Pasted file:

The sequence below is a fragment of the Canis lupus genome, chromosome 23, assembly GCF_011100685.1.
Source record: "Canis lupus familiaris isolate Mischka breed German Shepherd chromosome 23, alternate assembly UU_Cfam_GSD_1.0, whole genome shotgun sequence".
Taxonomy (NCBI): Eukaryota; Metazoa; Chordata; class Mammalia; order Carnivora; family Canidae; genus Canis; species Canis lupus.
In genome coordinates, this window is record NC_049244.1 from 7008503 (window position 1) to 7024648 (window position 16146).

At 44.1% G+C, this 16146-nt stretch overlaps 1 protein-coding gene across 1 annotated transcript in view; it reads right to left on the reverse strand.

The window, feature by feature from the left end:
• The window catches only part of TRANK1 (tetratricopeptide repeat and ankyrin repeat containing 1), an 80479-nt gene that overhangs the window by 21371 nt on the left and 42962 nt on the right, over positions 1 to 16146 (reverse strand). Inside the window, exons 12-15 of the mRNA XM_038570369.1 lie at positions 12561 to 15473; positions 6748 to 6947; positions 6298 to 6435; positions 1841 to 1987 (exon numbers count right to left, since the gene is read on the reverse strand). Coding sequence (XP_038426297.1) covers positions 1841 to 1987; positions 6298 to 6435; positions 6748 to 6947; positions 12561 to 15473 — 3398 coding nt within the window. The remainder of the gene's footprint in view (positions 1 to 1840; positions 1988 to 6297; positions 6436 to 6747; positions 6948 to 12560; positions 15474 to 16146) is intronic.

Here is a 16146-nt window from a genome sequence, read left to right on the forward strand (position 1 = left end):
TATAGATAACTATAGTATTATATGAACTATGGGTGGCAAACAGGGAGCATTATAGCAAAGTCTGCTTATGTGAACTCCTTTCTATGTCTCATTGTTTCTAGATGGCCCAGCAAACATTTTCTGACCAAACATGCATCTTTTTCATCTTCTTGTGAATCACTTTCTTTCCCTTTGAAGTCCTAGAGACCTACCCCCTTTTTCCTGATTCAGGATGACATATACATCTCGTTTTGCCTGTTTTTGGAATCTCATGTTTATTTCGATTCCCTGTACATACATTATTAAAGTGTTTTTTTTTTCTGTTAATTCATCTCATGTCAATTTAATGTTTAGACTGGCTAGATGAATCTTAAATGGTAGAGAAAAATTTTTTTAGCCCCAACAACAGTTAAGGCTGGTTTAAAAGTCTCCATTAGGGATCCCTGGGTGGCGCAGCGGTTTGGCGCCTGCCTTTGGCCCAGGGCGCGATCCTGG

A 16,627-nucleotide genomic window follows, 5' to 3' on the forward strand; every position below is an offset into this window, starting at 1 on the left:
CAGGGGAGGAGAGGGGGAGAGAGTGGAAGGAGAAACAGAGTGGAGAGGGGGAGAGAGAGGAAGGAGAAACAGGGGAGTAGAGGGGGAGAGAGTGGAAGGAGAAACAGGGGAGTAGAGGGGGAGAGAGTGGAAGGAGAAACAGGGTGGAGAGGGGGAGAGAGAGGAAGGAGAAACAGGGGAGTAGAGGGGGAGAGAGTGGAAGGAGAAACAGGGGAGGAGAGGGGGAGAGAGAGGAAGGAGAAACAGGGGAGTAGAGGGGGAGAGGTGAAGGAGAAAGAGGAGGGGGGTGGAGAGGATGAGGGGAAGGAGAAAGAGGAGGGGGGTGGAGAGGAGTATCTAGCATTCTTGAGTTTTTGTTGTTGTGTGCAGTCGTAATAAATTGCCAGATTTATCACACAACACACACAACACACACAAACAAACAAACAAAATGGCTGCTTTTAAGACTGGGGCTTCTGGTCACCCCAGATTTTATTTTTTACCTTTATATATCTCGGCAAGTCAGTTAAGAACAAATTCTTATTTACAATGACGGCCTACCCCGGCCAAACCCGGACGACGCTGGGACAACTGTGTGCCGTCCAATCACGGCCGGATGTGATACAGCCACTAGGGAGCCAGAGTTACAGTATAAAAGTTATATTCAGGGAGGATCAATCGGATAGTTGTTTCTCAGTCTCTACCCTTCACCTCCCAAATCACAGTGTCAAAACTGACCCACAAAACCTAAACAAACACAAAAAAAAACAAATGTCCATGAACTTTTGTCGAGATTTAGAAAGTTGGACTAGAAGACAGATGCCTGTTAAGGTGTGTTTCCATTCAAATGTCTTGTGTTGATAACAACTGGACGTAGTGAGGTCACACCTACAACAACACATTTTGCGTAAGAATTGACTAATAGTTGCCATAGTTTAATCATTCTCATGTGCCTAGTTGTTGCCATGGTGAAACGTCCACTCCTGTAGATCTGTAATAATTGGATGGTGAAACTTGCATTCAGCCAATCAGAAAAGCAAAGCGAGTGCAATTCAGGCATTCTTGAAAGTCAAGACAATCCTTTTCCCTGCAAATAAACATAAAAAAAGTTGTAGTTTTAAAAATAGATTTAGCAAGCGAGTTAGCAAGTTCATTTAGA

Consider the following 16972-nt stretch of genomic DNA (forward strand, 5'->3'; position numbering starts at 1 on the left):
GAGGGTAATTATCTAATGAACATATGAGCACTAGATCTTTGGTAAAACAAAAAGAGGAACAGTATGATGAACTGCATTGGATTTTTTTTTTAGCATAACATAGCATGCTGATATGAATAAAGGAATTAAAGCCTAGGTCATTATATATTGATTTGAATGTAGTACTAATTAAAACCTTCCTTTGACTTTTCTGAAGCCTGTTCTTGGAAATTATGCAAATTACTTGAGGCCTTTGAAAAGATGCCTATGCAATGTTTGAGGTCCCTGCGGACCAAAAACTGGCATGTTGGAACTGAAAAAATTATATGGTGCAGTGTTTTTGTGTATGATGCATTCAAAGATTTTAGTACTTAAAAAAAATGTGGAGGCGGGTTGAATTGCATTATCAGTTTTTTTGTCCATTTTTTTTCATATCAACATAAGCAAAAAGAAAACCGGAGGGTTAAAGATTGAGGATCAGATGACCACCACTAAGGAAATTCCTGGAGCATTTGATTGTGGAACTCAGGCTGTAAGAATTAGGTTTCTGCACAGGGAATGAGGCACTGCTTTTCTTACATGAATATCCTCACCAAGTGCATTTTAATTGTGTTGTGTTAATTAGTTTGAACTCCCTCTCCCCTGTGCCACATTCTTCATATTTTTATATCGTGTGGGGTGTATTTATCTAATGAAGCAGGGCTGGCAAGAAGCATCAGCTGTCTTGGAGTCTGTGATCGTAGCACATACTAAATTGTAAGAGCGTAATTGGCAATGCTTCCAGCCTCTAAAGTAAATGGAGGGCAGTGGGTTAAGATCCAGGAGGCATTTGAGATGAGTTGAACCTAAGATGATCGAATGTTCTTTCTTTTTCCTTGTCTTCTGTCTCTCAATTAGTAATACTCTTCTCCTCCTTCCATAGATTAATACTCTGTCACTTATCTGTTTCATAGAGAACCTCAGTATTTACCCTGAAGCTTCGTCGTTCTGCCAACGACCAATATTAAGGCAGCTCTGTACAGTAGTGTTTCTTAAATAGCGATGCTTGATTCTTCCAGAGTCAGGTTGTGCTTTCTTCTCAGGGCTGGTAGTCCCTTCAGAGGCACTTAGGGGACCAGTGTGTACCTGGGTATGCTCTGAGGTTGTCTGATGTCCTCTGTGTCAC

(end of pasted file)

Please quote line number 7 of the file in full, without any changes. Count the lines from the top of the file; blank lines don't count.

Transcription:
• The window catches only part of TRANK1 (tetratricopeptide repeat and ankyrin repeat containing 1), an 80479-nt gene that overhangs the window by 21371 nt on the left and 42962 nt on the right, over positions 1 to 16146 (reverse strand). Inside the window, exons 12-15 of the mRNA XM_038570369.1 lie at positions 12561 to 15473; positions 6748 to 6947; positions 6298 to 6435; positions 1841 to 1987 (exon numbers count right to left, since the gene is read on the reverse strand). Coding sequence (XP_038426297.1) covers positions 1841 to 1987; positions 6298 to 6435; positions 6748 to 6947; positions 12561 to 15473 — 3398 coding nt within the window. The remainder of the gene's footprint in view (positions 1 to 1840; positions 1988 to 6297; positions 6436 to 6747; positions 6948 to 12560; positions 15474 to 16146) is intronic.